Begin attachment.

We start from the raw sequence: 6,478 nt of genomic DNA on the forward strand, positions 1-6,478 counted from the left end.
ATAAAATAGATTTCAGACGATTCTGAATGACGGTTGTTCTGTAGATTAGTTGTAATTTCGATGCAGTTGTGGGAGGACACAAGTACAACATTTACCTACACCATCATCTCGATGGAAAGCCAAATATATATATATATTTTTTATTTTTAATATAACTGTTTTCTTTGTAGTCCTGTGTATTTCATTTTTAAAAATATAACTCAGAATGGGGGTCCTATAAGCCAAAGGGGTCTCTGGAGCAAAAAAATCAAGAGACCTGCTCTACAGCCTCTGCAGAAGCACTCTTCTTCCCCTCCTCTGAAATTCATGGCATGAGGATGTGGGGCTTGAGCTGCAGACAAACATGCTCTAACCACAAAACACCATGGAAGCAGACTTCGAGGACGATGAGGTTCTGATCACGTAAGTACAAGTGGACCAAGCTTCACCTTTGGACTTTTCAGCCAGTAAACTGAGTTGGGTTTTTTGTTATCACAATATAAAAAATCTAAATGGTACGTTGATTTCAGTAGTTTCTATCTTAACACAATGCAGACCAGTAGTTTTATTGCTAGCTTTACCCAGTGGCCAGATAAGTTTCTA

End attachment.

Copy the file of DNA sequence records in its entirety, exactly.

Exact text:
We start from the raw sequence: 6,478 nt of genomic DNA on the forward strand, positions 1-6,478 counted from the left end.
ATAAAATAGATTTCAGACGATTCTGAATGACGGTTGTTCTGTAGATTAGTTGTAATTTCGATGCAGTTGTGGGAGGACACAAGTACAACATTTACCTACACCATCATCTCGATGGAAAGCCAAATATATATATATATTTTTTATTTTTAATATAACTGTTTTCTTTGTAGTCCTGTGTATTTCATTTTTAAAAATATAACTCAGAATGGGGGTCCTATAAGCCAAAGGGGTCTCTGGAGCAAAAAAATCAAGAGACCTGCTCTACAGCCTCTGCAGAAGCACTCTTCTTCCCCTCCTCTGAAATTCATGGCATGAGGATGTGGGGCTTGAGCTGCAGACAAACATGCTCTAACCACAAAACACCATGGAAGCAGACTTCGAGGACGATGAGGTTCTGATCACGTAAGTACAAGTGGACCAAGCTTCACCTTTGGACTTTTCAGCCAGTAAACTGAGTTGGGTTTTTTGTTATCACAATATAAAAAATCTAAATGGTACGTTGATTTCAGTAGTTTCTATCTTAACACAATGCAGACCAGTAGTTTTATTGCTAGCTTTACCCAGTGGCCAGATAAGTTTCTA